Staying with Jen and family as shelter-in-place begins. Jeff doing wonderful meals between meetings (on-line) and other communications to decide what University of Mary Washington is going to do about the shut down (they are at the end of Spring Break with students due to return). Students who are able to go somewhere else are being told to do so but some students have no other real choice but returning to the dorm so, for now, they are being allowed to return. Many questions at this time! Fairfax County school (in which Jen teaches) have been closed for now.
Today we leave the motorhome for at least a week to have some body damage repaired. We will stay with daughter, Jennifer, and family (great time with granddaughters, Kate and Charlotte, and son-in-law, Jeff).
Today we drove to Mackinaw City, MI in the Lower Peninsula. As we got south in the UP we were on Lake Huron (2nd Great Lake this trip). Another BIG lake. After parking the RV we drove to Sault Ste. Marie (only Mexican food in the area and told by a local that it was good – it was). We had been to see the Soo Locks with Granny and Grumpy some years ago and they really are quite amazing. Great Lakes comprise 1/5th of the fresh surface water in the world! With ice breaker ships the locks now stay open about 10 months of the year moving primarily iron ore and coal on 1,000 foot ships. Wow! The two locks on the right side are for the 1,000 foot long ships. The one on the left is what one goes through on the tour boat. The viewing area is really nice (and out of the cold!) These gates don’t look like they would hold back tons of water. The far right in the picture of the locks shows the falls on the St. Mary River. Before the locks goods had to be carried around these falls, a height difference of about 21 feet from Lake Superior to Lake Huron.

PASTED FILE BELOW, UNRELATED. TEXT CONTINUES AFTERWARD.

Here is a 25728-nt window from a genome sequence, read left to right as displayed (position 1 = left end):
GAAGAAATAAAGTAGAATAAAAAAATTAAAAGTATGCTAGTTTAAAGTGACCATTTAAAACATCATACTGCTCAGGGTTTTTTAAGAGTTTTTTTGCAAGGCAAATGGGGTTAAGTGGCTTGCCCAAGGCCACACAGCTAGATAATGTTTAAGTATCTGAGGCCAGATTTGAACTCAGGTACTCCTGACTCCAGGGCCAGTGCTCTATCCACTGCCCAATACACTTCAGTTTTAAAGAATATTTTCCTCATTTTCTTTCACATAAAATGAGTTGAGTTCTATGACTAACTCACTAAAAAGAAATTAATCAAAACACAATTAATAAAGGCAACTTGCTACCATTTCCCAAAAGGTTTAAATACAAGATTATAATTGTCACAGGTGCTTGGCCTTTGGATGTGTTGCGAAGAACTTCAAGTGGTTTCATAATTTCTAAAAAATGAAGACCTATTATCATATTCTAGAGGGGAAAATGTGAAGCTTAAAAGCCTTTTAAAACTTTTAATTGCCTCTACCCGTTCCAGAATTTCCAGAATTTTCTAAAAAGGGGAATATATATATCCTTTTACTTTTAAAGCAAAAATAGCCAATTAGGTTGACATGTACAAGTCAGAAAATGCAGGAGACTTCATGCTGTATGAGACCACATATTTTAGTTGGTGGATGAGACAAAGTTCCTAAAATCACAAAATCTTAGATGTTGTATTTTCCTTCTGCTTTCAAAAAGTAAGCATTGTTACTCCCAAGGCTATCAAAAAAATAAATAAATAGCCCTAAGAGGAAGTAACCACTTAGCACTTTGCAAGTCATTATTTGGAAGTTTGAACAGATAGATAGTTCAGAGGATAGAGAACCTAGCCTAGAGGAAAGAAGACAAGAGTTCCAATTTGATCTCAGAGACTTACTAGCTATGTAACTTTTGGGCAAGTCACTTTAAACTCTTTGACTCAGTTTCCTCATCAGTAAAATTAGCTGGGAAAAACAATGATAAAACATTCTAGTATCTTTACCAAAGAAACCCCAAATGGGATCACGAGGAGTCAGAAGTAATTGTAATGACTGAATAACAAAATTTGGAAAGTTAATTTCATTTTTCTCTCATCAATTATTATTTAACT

This is one of the 1,000 foot ships of iron ore or coal (we think). We have seen several today, both here and as we crossed the bridge to Mackinaw City. That is one LONG ship.
Apparently Bob has long wanted to see this lakeshore so, since they are best seen from the water, we purchased tickets online for the cruise. Unfortunately, both yesterday and today, they have had to cancel due to large waves on Lake Superior. We were very disappointed. However, we drove up to Miner’s Castle and went out to the overlook to see the 8 foot waves we were told caused the cruise to be cancelled. Our second disappointment of the day. Bob walked down to the lower overlook – Marilyn was too cold!. From the water this apparently looks like a castle (or it did to the miners as they passed in the water below). It probably looked more like a castle before one of the turrets collapsed in 2006. Wish the colors were more vibrant on the cliffside. For some pictures taken by someone on a better day, click here.
Driving back to the RV we stopped for a quick shot of Alger’s Falls, one of many falls in the area. We also saw pretty color driving back.
Today we left Duluth, MI, drove east through a little of northern Wisconsin and into the Upper Pennisula of Michigan. By the way, we have asked locals and the rest of Michigan is, as you might expect, the Lower Pennisula or LP. We started seeing more color (although we had seen some lovely color in the Duluth area, much of it the yellows of the quaking Aspen).
This is the road into the park and the train tracks we cross to enter. There were some beautiful trees in the park.